Bloomberg’s Campaign Costing Taxpayers?
A law professor makes a bad argument in favor of a pet policy.
CNN has given Edward J. McCaffery, the Robert C. Packard trustee chair in law and a professor of law, economics and political science at the University of Southern California, op-ed space to argue that “Mike Bloomberg’s presidential run could cost taxpayers billions.”
The headline is interesting. The argument, however, is absurd.
The public is effectively picking up at least 40% of the tab for Bloomberg’s massively financed run. The reason is the existence of the US estate or “death” tax. The simple fact of the matter is that, as an aging billionaire many times over, Mayor Bloomberg sees the clock ticking on his ability to play Estate Planning 101: the simple advice to spend it all and die broke.
Let me explain.
If Bloomberg were to meet his maker still holding onto his full $62 billion, the federal government would take 40% of that sum, nearly $25 billion, in the estate tax — even after the tax’s dramatic weakening in the 2017 Trump tax cut.
A presidential run can be one heck of a binge. If Bloomberg ends up putting in $5 billion, for example — a number not unrealistic given his spending to date — that could potentially save the Bloomberg estate $2 billion in estate taxes. In effect, we would all ultimately be paying in part for the mayor’s ride.
Oh . . . kay.
So, the argument is that, by spending his own damn money, Mike Bloomberg is depriving the Treasury money that he would owe them if he died. By that reasoning, Bloomberg owes it to society to hurry up and die. Unless, I suppose, he’s earning money faster than he can spend it.
Our tax system is complicated and any set of decisions has tax implications. So, in a real sense, the US taxpayer is subsidizing my house because the mortgage interest deduction allows me to pay significantly less in federal income taxes than I would if I were spending the same amount renting.
Now, in fact, Mayor Bloomberg has signed a giving pledge, promising to give the vast bulk of his wealth “to support organizations that will make a better world.” And he has been a generous donor to many charities.
If you imagine that the alternative to Bloomberg spending $5 billion on his campaign would be for him to give it away, the fact that he’s splurging on his campaign is costing the charities dearly.
The charities will never see any of the spent money. So when Bloomberg spends $5 billion to run for president, we the people lose either $2 billion in tax revenues or $5 billion in public charity.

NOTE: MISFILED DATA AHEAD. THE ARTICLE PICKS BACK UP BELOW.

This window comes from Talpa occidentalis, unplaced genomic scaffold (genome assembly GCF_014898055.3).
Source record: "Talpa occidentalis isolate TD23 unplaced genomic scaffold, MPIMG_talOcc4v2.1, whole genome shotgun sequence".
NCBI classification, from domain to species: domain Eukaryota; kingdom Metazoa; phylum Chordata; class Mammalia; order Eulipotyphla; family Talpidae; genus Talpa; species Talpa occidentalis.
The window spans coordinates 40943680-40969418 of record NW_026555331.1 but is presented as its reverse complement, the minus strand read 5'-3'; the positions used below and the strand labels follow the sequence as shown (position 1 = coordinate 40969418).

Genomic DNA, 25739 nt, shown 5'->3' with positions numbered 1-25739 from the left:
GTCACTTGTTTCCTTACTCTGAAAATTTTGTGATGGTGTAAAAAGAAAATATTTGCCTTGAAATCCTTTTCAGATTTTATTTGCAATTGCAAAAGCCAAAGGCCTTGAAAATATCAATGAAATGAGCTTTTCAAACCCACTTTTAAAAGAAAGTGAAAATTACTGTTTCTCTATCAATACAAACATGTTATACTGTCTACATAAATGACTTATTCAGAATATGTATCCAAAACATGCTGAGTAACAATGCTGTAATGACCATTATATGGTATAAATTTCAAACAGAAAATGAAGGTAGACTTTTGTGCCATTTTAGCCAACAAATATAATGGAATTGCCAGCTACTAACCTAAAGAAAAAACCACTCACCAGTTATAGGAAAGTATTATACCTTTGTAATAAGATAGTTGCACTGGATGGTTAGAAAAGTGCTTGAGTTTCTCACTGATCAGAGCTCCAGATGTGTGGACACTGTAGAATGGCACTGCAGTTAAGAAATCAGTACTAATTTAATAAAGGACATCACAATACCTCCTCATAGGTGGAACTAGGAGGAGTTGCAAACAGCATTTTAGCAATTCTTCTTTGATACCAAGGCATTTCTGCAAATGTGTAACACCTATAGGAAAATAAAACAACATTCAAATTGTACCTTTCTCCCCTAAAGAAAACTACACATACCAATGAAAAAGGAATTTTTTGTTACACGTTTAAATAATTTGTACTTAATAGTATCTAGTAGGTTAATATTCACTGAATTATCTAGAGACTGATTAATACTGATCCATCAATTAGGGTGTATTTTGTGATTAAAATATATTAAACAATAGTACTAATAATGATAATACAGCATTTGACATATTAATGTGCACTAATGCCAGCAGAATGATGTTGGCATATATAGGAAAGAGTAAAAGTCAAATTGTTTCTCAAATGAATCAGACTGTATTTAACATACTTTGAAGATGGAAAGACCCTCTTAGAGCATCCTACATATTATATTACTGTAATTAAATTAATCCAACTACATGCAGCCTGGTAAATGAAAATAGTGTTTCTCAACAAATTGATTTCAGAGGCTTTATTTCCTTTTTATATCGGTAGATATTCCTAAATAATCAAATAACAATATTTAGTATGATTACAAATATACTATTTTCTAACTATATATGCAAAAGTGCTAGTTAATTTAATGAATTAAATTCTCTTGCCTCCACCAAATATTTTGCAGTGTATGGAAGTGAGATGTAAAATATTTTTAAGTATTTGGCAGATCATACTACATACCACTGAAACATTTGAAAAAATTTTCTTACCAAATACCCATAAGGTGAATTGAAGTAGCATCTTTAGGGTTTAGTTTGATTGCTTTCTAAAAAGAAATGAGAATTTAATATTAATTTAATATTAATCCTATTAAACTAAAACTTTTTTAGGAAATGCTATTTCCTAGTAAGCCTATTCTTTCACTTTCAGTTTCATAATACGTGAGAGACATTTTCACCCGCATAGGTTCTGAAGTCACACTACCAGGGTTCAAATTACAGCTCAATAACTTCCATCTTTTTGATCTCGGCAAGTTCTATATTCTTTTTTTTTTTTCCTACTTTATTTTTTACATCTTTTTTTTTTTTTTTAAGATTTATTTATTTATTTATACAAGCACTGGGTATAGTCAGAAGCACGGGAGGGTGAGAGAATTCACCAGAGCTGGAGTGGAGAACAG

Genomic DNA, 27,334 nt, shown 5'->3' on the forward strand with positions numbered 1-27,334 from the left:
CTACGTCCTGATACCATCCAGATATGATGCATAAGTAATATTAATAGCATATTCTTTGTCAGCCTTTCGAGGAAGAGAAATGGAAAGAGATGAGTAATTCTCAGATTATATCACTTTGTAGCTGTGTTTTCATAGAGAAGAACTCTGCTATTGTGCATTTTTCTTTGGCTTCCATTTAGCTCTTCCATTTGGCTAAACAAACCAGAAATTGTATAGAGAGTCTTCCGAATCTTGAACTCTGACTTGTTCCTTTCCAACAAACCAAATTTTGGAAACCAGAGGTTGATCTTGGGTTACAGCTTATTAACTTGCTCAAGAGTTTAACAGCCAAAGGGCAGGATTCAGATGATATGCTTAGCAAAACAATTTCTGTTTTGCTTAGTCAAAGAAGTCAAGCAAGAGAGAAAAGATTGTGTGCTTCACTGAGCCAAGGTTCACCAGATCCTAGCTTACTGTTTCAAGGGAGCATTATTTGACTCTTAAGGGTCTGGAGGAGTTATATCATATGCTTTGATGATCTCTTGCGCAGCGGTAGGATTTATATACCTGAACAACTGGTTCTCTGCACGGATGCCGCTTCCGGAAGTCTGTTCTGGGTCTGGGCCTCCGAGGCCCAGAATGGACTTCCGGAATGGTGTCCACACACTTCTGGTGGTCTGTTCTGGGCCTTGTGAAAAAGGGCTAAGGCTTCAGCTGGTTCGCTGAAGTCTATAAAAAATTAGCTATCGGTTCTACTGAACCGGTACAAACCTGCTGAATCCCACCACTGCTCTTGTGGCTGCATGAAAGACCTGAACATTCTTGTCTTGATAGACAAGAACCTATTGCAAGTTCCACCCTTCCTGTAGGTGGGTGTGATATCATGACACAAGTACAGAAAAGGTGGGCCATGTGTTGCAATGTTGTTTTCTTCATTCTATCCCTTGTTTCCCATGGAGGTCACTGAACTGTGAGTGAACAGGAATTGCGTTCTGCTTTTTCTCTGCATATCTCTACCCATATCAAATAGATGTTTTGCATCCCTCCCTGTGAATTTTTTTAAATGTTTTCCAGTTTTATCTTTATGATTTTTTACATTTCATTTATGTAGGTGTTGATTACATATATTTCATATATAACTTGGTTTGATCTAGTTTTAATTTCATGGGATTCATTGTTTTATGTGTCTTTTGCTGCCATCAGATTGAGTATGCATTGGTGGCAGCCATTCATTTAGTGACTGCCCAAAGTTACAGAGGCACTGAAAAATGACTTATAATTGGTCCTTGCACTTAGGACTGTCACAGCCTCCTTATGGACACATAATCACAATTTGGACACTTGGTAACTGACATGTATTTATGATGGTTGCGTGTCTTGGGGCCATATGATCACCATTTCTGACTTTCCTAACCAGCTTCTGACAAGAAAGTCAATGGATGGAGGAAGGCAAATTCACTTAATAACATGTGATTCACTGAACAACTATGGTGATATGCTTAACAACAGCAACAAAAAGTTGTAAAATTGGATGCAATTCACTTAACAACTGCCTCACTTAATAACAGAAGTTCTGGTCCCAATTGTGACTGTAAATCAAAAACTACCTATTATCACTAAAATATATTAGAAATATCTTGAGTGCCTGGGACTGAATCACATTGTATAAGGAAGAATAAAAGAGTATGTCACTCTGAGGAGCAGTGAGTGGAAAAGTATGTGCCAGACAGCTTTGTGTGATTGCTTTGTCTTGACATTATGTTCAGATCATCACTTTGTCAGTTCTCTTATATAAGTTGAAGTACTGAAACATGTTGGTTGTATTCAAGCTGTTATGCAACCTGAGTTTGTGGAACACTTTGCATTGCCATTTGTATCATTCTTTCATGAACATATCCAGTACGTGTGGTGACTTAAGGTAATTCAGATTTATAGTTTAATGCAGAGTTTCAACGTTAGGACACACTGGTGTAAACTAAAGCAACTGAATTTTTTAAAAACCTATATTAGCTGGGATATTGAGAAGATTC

One can argue whether the world would be a better place if Bloomberg gave the money to charity rather than television networks and campaign staffers. But we could make the same argument about just about any other thing Bloomberg chose to do with his billions.
But, really, McCaffery just uses all of that as setup to make a smaller point:
This is in no way a condemnation of Mayor Bloomberg, who has presumably earned his money legally, and can spend it however he wants, again perfectly legally. (And, to be fair to the mayor, running for President against Trump might indeed be a public-regarding act).
It is, rather, a condemnation of a tax system that both allows some billionaires to amass wealth and to spend it, tax free and with no questions asked. The current tax system encourages and rewards exactly the kind of high-end consumption binging that we see among the rich, including, but not limited to, Bloomberg’s campaign spending and Bezos’ rockets.
Contrast this with a progressive spending tax, a tax system touted by Gates, among many others. Under a spending tax with marginal rates of 90%, say, as the income tax had for decades, Mayor Bloomberg could still spend $5 billion running for President. But he would have to pay $45 billion in taxes — 90% of $50 billion, leaving $5 billion to spend — for the privilege of doing so. This is why I have argued in more formal academic work that a progressive spending tax might indeed be the last best hope for campaign finance reform.
Our current tax system encourages our growing number of billionaires to spend it all, now, on any whim or fancy. That’s crazy. Maybe it’s time to get a tax system that lets billionaires be billionaires, but that charges them an appropriately hefty fee when they binge on personal spending. If we don’t, we can expect many more “self-financed” campaigns of all sorts, not just Mike’s.
Honestly, I wish he’d just started here rather than muddying the waters with several paragraphs of nonsense first. Indeed, I’ve long favored a tax on consumption (with some serious carve-outs for essential) rather than income.
McCaffrey outlines his vision for such a tax in more readable form here. I don’t have the time or energy to dive into it in detail at the moment—although I’m skeptical of the wisdom of a rate so high as 90%.